The Mystery of Consciousness

Perhaps the greatest mystery of human experience is consciousness itself. Today, the fields of neuroscience and neurotechnology provide astounding insights into the electrical and chemical processes of the brain. Consequently, institutional science proposes with confidence that the brain alone creates conscious experience. Yet despite all that science has learned, the very source and essence of consciousness remains a puzzle. Thunderbolts colleague Dr. Michael Clarage shares with us his thoughts on the enduring mysteries of consciousness.

See also:
The physical world emerges from some type of pre-physical field
Bach flower remedies for the scientist
Is Consciousness More than the Brain?
From a materialistic point of view
Morphic Fields and the Critical Mass

It depends on your world view if things makes sense

The cosmological standard for a Christian is Genesis 1:1, that in the beginning God created heavens and earth. By acknowledging this as one’s own personal world view, the cosmology is based on spirit, mind, and everything else derives from consciousness. The origin is immaterial and matter is a construct of the mind, like a idea or a thought. So this is called the idealistic world view.


Materialism instead claims that matter is “real” in that sense, that it could exist even without a intelligent being. This means that a particle has a kind of independence on it’s own, able to exist without a consciousness which keeps it “alive“. This inherent tendency of materialism for independence and isolation is reflected by whom has this world view. All theories of materialism denies the existence of a creator and therefore scientific facts which undoubtedly proves a design in nature are just ignored. Instead the gaps which forms inside their imperfect world view are filled with “constants“, dogmas, unproved hypothesis (like big bang, dark matter and dark energy, black holes, tachyons, macroscopic evolution … ) and so on.

There are a variety of world views which seems to be in harmony with Christian faith, but they reveal to be materialistic in their core. This leads always to dualism, which is a contradiction. For example pantheism, it claims that some kind of spirit resides in each stone or plant or element, is in real a materialistic world view. It has as it’s base matter as independent entity and additionally a spirit component. Between matter and spirit is a strict distinction and this is dualism.

Idealistic monism on the other part is non-dualistic. It says that “mind is the base of everything“, which is the only scientific theory in harmony with Genesis 1:1. Think about it: Why should God create a physical universe which is absolutely independent from a conscious observer? Quantum mechanics proves that matter is affected by an observer. This does not happen just because particles communicate with each other by other obscure particles and so they adjust their behavior to the expectations of the observer. The materialistic approach only creates the necessity to explain everything with more and more layers of complicated hypothesis.


By changing one’s own world view to the idealistic one, things makes finally more sense. It then makes sense that we should be aware of our thoughts, because they affect other beings, even physical reality. For example after Adam sinned in the garden of Eden, the earth produced thorns and thistles. Many people have witnessed what a “green thumb” means, a remarkable influence of our own attitudes toward plants, which let them grow faster and even heal them. Materialists have the tendency to use swearwords when confronted with this kind of facts. Their arrogance is reflected in their attitude, in their facial expression and in their aggressiveness how they deny certain undeniable aspects of reality.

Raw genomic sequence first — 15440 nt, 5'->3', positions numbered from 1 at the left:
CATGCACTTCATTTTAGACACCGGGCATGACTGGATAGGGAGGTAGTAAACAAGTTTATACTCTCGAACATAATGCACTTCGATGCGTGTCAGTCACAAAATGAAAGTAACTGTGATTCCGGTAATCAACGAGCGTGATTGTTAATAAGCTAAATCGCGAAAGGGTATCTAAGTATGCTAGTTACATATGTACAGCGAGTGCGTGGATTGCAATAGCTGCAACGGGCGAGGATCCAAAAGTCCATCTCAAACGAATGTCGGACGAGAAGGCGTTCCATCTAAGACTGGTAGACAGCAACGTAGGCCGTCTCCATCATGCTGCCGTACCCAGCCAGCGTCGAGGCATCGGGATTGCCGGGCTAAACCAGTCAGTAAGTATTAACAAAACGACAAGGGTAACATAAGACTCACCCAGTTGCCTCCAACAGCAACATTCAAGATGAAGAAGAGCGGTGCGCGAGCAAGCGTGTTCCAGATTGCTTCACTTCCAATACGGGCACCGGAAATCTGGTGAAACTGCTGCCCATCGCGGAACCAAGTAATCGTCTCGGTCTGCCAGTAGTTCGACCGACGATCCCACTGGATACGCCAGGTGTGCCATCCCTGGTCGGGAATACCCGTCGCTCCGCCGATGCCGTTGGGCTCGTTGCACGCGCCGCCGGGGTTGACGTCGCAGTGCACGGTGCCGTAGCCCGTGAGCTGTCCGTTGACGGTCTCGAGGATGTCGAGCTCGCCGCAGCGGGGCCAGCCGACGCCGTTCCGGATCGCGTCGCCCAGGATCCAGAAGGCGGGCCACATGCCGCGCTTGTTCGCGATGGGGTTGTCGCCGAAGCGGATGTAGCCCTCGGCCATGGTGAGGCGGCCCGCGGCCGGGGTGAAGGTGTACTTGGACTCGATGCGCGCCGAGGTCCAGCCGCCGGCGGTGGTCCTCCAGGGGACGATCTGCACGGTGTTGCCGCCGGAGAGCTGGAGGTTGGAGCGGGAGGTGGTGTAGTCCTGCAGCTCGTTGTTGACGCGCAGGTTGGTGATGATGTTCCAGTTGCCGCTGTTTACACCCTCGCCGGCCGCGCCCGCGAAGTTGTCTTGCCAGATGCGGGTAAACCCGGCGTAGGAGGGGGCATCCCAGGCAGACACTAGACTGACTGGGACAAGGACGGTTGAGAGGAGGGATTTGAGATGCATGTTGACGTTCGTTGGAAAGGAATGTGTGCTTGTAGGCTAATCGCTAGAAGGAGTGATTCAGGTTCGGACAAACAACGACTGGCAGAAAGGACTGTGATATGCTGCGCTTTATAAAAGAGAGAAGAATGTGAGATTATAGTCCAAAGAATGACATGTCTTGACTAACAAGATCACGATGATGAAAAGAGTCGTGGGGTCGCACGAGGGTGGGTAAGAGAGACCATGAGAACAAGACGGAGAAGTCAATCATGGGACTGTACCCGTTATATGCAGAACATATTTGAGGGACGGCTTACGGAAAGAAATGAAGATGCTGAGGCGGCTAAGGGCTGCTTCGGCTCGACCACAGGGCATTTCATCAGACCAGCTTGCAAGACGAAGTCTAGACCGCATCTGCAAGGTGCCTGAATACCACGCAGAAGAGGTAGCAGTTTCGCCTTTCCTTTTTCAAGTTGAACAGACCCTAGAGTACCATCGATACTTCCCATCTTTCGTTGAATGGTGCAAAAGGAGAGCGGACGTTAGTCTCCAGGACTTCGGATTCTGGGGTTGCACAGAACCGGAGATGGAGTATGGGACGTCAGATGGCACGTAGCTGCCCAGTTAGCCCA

If the mind is the base of everything, then we are all interconnected, in contrast to materialism which promotes isolation of systems. Certain phenomenas, which are regarded as impossible by materialism, makes only sense with consciousness as the co-creator of reality. For example nonlocality is a anomaly for materialists. For the idealistic world view nonlocality is the norm and it makes more sense that the mind generates space for communication purposes. If scientists don’t make any progress in cosmology, then it depends on their world view. The search for the ultimate “god particle” wasted billions, which made no sense in a world where people dies of malnutrition. Such a immoral misbehavior is only possible with a materialistic world view promoting isolation and independence. The biggest discoveries was made in the mind of a scientist, in his kitchen or in his backyard, but not in a underground facility protected by armed security agents and with a budget of billion of dollars.


Nature may be very complex, but not complicated. It is not made of different layers of lies. But if scientists continue to promote the materialistic world view, they will never make a real sense of the wonders of nature.

See also:
Dean Radin: Are You Nothing but a Pack of Neurons?
The Memory of Water
Holographic principle
Quantum Zeno Effect – How to Teach Physics to Your Dog
Is our Universe a Giant Nervous System?

Science is a dogmatic system

In this video, British biologist Dr. Rupert Sheldrake, one of the world’s most innovative scientists, describes how science is being constricted by unexamined assumptions that have hardened into dogmas. These dogmas not only put arbitrary limits on the depth and scope of science, but may well be dangerous for the future of humanity.